“I learned what plants are poisonous by finding bodies next to them. I learned that what buildings remain are often unstable because I saw one collapse on a group of people. Thousands of us have died in the first week alone, and since then, tens of thousands more have died, starving because they could not gather food, poisoned because they could not tell what is edible and what is poisonous, crushed because their shelter was unstable, from exposure because it was poorly built… the list goes on. Too many of us have died in the wake of society's collapse, too many of us could not, cannot fend for ourselves. I decided I would not stand for it. I will not stand by while my fellow man falls to the uncaring elements. I decided I would help those who cannot help themselves. You can too - join the Humanitarian Movement.”
—Recruitment pitch for the Humanitarian Movement, carved into walls and slabs of debris around several popular water sources.
The Humanitarian Movement is a group of survivors who decided to help those who are unable to provide for themselves in the post-apocalyptic situation. They freely provide shelter to anyone (so long as they don't mind sharing it with a bunch of strangers), as well as food (but help with the dishes!), firewood (your fire watch shift is the third in two nights' time, okay?), and anything else needed to survive. While scraping by and struggling to provide for everyone, they insist on trying to set things up to support everyone in the long term.
They have claimed a sector of the ruins for themselves, where they build their shelters, cook food and treat injuries.
The Humanitarians have succeeded in scavenging various makeshift pots, bowls and cutlery, and use them to cook a mix of Reserves' food, collected plants and hunted animals.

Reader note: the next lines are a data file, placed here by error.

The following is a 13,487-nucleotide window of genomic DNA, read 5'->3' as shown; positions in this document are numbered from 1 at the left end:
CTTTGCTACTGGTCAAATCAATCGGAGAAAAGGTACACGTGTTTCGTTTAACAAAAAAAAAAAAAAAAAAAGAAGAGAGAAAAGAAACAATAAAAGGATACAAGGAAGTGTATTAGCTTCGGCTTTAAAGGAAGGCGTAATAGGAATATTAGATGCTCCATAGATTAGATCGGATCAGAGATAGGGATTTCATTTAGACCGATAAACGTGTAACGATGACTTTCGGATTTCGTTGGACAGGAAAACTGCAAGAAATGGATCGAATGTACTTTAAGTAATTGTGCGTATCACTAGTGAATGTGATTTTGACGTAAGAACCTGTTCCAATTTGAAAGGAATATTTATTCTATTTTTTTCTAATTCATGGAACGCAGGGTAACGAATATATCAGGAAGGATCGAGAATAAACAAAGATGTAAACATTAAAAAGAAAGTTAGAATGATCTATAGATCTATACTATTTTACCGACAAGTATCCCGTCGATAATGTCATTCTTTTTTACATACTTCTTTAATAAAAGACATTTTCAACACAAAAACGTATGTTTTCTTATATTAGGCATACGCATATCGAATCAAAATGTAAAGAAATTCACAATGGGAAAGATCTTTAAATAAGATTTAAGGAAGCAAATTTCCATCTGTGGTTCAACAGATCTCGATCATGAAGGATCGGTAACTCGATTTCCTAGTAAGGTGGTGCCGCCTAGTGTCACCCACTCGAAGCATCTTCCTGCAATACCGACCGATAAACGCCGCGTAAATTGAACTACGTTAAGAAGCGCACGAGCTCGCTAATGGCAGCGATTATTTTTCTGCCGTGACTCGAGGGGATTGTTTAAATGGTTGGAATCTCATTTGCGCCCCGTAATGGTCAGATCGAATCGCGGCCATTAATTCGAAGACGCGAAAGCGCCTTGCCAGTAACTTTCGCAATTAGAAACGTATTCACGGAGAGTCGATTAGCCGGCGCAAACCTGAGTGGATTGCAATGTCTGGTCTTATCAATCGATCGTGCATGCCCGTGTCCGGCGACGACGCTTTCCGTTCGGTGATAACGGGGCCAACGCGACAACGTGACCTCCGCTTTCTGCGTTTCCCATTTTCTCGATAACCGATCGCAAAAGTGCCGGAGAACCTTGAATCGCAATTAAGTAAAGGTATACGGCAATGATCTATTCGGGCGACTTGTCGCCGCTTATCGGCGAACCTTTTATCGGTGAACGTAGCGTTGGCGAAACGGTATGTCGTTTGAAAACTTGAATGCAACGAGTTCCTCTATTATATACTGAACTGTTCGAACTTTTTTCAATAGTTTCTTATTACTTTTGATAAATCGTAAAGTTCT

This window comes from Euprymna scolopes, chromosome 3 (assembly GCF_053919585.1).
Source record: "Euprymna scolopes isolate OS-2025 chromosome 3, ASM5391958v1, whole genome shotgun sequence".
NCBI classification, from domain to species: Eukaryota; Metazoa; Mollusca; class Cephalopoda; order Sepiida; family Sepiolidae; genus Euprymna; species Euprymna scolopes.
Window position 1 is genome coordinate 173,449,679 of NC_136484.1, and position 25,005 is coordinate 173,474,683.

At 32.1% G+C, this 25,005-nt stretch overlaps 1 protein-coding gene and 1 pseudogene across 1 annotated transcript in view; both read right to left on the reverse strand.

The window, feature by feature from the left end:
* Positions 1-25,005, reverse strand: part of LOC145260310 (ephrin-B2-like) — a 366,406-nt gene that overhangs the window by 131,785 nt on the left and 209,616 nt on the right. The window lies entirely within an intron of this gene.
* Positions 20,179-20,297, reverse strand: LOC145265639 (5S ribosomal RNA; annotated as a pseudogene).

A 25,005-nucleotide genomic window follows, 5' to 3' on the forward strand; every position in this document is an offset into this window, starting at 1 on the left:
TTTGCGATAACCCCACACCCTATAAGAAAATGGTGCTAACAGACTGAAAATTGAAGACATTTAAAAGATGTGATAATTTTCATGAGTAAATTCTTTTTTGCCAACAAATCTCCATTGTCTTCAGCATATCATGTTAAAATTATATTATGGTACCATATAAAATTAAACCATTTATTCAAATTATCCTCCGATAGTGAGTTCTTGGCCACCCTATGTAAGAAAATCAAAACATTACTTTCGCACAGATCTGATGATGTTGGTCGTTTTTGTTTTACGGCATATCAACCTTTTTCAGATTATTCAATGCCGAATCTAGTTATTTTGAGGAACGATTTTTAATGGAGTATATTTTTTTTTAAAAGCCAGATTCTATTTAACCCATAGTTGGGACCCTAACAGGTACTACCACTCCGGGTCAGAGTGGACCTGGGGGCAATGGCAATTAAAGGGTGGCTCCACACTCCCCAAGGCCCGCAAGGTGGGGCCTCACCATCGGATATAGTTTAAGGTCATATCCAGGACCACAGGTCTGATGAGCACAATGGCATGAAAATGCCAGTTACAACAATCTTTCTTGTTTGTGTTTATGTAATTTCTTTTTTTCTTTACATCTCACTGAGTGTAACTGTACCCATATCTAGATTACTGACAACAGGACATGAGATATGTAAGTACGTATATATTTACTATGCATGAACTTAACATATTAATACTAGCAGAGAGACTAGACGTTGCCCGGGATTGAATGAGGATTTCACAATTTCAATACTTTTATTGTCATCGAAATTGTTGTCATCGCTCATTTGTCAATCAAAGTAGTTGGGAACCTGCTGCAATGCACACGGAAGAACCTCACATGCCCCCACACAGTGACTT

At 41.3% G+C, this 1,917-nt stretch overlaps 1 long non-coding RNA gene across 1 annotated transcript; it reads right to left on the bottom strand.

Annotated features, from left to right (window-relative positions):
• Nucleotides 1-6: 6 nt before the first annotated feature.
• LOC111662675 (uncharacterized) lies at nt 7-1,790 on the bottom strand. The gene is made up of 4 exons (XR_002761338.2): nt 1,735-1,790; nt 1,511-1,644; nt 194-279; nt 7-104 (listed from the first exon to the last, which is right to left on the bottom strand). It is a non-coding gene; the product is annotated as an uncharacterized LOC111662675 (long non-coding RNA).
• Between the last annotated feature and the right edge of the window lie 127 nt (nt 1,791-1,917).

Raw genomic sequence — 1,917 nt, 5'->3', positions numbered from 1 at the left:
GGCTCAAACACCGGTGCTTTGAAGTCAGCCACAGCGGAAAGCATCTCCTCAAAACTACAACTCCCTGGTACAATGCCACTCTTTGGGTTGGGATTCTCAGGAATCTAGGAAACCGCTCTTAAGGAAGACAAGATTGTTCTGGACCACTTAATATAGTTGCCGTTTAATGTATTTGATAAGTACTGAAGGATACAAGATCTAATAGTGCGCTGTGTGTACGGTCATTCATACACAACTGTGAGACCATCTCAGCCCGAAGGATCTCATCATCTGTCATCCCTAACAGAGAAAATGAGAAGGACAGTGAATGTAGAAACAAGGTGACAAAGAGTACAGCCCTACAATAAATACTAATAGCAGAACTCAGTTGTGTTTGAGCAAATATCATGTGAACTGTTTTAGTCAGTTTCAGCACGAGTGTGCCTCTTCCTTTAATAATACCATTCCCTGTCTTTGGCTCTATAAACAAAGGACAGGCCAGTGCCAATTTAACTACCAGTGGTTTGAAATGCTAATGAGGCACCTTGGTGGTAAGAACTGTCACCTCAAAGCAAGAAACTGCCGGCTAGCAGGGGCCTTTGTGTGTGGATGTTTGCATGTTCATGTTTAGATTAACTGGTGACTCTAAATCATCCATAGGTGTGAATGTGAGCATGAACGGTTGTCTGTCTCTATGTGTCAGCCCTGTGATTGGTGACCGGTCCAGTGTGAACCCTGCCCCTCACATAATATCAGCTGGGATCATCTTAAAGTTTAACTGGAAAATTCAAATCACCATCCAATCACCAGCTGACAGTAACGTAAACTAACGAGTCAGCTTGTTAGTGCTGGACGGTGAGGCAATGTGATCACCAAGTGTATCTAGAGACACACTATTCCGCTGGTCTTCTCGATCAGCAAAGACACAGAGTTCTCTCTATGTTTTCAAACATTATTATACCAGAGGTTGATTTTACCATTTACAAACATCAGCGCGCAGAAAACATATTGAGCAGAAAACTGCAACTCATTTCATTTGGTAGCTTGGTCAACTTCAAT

The Humanitarians as a collective don't care what the world was like before. They don't care what happened to it. Those are questions for the future, right now, they care only for survival. Philosophy can wait until everyone has food, shelter and all the other basic amenities.
The Humanitarian Movement is rather disorganised, lacking in any official hierarchy or leadership, for the most part. However, some semblance of leadership is beginning to form, as people naturally gravitate towards those more skilled and knowledgeable, following their lead.
Members generally mostly do what tasks they feel they are best suited for, or else what Ealish tells them to, be it roaming the ruins in search of supplies, plants or trapped animals, building shelter, making tools and snares, cooking or cleaning. More and more people are finding what they are good at, deciding to be explorers, crafters, hunter-gatherers or stewards.
While lacking any official rankings or serious organisation, there are still individuals that stand out among others, for their zeal, efficiency and determination at helping others.